Our readership is comprised of both intelligent beginners who have never trimmed a clip and seasoned professionals who earn their daily bread and butter in the edit bay, but we probably have very few readers who have ever edited a feature film for Hollywood. At our Expos and Workshops, however, we meet people all of the time who want to know what editing application they should learn if they someday want to go pro. Regardless of which app is the best or easiest or fastest, it must be admitted that mastery of an Avid editing system looks good on a resume. In recent years, Avid systems have finally become affordable to the masses. This system from Laird offers professionalism at a price point that many hobbyists can justify, whether you are an aspiring pro or not.
This turnkey from Laird is impressive, even at first glance, and it is important to note that this is an Avid certified system. The most obvious difference on the computer case itself are the audio meters on the NASA spaceship-style front panel, which contains all of the audio/video inputs/output for the machine. Equally impressive is the brushed-aluminum case and the matching metal breakout box (BoB). The 1RU BoB has two balanced XLR inputs and outputs; component BNC video inputs and outputs; S-video in and out; and composite in and out. The BoB is attached with two thick-but-flexible cables that are plenty long enough to run through a wall into another room, which is important, since the fans on this machine are not particularly quiet. The inputs can then be controlled via software or using the previously mentioned front-mounted buttons. The machine also has standard FireWire inputs for digital video, although these connections are not on the BoB.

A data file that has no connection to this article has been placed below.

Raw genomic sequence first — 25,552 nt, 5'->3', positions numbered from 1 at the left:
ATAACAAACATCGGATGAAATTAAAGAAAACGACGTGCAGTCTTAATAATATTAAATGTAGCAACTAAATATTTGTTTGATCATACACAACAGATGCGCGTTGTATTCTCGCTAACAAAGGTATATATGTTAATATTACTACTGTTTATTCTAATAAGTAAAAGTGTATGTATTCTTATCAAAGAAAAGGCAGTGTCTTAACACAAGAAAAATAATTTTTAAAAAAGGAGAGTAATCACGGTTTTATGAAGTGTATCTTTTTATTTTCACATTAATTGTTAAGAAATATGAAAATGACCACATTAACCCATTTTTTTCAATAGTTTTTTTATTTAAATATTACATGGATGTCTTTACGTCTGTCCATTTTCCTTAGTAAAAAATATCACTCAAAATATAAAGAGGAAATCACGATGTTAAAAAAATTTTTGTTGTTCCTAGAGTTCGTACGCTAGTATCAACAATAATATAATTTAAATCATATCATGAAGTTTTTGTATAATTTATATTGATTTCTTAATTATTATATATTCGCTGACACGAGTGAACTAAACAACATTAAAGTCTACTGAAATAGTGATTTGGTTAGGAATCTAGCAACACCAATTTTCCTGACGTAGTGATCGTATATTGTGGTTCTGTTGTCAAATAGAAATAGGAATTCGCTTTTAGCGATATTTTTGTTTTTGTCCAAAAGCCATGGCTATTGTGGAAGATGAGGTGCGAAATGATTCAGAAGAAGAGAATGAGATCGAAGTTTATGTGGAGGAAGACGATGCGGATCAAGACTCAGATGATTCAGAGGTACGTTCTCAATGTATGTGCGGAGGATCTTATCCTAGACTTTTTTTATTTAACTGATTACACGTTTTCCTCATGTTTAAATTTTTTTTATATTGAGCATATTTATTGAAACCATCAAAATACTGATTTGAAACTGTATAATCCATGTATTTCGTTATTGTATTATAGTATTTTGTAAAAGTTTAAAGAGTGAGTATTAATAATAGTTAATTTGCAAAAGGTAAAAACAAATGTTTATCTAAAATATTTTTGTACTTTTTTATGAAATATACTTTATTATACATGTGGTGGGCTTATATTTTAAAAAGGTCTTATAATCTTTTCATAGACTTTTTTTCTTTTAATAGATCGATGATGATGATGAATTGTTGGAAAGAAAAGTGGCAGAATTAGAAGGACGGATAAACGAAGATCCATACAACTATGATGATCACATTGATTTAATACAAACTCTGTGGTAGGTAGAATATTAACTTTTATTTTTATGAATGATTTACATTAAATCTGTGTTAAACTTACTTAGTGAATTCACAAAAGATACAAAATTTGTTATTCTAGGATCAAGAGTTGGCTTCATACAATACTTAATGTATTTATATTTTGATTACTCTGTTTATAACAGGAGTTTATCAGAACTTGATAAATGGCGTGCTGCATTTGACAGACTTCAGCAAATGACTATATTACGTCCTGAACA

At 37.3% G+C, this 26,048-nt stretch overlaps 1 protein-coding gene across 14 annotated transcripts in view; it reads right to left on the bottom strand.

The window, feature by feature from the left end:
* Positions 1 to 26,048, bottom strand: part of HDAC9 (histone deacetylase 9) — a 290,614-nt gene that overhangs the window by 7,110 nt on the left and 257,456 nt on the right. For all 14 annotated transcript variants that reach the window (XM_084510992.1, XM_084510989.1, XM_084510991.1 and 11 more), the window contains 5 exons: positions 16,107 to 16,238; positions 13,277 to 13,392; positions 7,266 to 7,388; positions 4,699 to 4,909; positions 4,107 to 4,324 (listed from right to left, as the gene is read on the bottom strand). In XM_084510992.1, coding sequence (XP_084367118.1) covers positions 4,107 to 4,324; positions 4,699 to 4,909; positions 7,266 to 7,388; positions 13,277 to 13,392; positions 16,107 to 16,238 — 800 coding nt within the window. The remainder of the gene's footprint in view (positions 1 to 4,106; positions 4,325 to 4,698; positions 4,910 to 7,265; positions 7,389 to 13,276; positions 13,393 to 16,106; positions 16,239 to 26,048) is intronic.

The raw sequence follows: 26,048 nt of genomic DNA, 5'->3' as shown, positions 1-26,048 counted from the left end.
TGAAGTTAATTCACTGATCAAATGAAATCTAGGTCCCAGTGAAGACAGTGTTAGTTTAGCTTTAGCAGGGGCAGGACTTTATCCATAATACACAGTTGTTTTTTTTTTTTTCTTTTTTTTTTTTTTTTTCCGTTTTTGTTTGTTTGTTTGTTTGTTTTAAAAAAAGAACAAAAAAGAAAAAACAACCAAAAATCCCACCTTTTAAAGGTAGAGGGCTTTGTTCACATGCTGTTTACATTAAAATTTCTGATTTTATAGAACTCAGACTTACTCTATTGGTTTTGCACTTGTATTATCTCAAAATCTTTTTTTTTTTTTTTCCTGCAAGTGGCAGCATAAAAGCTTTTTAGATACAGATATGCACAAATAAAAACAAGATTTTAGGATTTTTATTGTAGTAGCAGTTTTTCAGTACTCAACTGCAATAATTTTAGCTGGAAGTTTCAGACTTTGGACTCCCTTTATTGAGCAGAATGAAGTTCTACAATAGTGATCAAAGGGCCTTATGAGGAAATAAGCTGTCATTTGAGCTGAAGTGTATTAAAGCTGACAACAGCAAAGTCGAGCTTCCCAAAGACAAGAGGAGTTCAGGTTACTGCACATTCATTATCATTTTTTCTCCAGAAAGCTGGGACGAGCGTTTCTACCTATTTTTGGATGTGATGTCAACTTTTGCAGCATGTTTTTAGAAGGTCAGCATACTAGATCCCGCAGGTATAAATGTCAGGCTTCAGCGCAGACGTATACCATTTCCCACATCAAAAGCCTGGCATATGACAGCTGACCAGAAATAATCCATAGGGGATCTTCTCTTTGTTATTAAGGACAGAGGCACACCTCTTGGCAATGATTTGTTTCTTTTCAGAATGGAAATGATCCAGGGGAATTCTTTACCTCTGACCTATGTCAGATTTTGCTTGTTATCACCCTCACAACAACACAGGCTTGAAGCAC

Avid In Use
Once we hooked up our media sources, we fired up Avid Xpress DV 3.5 and took the Laird for a spin. As with any editing application, if you haven’t used an Avid system before, there is a pretty long learning curve. Still, having cut our teeth on Media Studio Pro and Premiere years ago, we subjectively found Avid Xpress DV to be a fairly friendly piece of software. Capture was simple and we liked the Analog/DV source toggle button on the front case. We manually captured from a number of DV camcorders, although we had to tweak the device control settings on one older Panasonic camera. We then effortlessly logged and batch captured an entire tape, again without incident. We also captured a 12-minute section of tape with scene detection, which is a feature we’ve really become addicted to. If you have plenty of hard disk space and don’t want to go through your tape twice for logging and batch capture, this is a no-hassle method of getting video onto your machine.